Recently, I had a young lady come in with three diagnoses from her previous therapy. But while I'm sitting with her, I'm thinking this isn't right. For one thing, the history doesn't quite fit, e.g., onset of symptoms in late adolescence for one diagnosis that is pretty firmly in place by early childhood, and for another that usually presents earlier or later. For another, the symptoms don't all quite mesh. And again, there's the presentation: She just doesn't feel like A, B, and C. So, I'm thinking, instead of A, B, and C, maybe her problems are X, Y, and/or Z. Then at the end of the session she tells me how much she's been drinking and drugging. And here beginneth the lesson.
When presented with a client who uses frequently and heavily, it's
If, on the other hand, from the history you can clearly see that the symptoms predate the addiction by many years, then by all means go ahead and give a diagnosis of bipolar or borderline or whatever. Otherwise, you would be well-advised to get the client clean and sober and see if, 90 days or so later, they are still having symptoms before you give a diagnosis. Especially before you slap something as pejorative as a character disorder on 'em.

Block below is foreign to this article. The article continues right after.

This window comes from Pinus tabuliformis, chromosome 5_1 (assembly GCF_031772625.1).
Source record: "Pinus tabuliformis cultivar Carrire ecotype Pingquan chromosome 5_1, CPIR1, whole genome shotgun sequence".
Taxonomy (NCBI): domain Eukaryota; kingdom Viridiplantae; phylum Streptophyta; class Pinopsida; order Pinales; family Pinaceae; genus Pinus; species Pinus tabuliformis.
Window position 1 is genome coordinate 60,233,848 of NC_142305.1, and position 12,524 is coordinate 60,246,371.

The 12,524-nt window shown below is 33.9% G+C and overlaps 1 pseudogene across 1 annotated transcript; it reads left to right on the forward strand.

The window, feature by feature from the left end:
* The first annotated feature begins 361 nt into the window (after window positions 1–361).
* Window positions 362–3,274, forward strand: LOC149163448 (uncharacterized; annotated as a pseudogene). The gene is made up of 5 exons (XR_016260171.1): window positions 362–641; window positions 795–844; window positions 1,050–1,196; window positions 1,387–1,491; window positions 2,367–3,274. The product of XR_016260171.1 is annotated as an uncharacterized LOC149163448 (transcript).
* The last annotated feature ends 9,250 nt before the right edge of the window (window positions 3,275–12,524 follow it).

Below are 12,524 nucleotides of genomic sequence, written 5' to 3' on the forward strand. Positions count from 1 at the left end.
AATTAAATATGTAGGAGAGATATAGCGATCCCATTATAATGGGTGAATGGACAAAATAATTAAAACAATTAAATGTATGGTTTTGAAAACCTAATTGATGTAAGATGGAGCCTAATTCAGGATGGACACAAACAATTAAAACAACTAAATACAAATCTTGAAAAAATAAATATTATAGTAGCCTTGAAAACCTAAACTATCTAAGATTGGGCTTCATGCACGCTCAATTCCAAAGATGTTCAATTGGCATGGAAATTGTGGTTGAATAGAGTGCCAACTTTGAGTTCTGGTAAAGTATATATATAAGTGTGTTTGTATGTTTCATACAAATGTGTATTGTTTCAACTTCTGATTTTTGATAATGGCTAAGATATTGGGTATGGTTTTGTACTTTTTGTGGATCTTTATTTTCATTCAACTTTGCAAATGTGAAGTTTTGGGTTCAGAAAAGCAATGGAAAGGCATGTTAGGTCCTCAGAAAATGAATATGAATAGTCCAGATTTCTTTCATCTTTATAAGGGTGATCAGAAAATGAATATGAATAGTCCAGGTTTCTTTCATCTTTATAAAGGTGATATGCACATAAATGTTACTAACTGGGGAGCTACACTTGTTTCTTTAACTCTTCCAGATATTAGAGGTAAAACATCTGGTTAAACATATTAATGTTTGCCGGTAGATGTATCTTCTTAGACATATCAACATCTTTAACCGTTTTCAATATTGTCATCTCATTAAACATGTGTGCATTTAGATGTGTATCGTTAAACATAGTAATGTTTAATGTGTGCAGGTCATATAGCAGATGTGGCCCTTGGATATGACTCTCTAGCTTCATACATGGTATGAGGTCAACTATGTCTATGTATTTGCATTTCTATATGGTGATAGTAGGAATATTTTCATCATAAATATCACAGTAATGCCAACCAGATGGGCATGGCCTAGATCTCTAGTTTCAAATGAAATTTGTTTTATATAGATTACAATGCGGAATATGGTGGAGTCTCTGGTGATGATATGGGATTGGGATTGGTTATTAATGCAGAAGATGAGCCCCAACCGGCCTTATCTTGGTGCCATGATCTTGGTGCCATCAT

Regardless of which comes first, you can't do therapy with someone who is actively abusing substances. At a minimum, they need to not drink/drug 24 hours before and after a session. This allows them to not be anesthetized when they show up for therapy, so they will have some affect to drive the work, and it gives them a bit after the session to metabolize the work they've done. It's a minimum.
But as far as I'm aware, therapy never got anybody clean and sober, and therapists who think that working on the "root" of the problem (addiction is its own root, people, I'm here to tell ya) is going to help their patients proceed at great risk to the patient. Addiction is a progressive, lethal disease. And even if the person is "just" self-medicating, it can still kill them before you get to the root of whatever it is that you think is the real problem. So let's clean 'em up, if not first, then early in the treatment. You could save a life.
But I digress. We were talking about diagnosis, not treatment. Let's get back to that. Flip side is, if you have somebody come in who's in recovery and still having terrible anxiety or depression 90 days or more after her sobriety date, you have somebody with a free-standing mental illness. For the love o' Mike, diagnose it and treat it. Un-and under-treated depression, just as an example, is a notorious trigger for relapse. And remember, addiction is a relapsing, progressive, terminal disease.
And if you have somebody who's well-advanced in recovery, they've worked all the Steps, they have a sponsor and are going to meetings and working a good Program, and they still have character flaws left, right and Sundays too, then please feel free to give an Axis II diagnosis. And treat it. It's the only humane thing to do.
Regardless of what you do or don't diagnose, and decide to treat or not to treat, if you are a psychiatrist, don't give medications with abuse potential to clients who are drinking and drugging. You tryin' to kill 'em, or what? You are certainly aging me prematurely when you do that.
There endeth the lesson.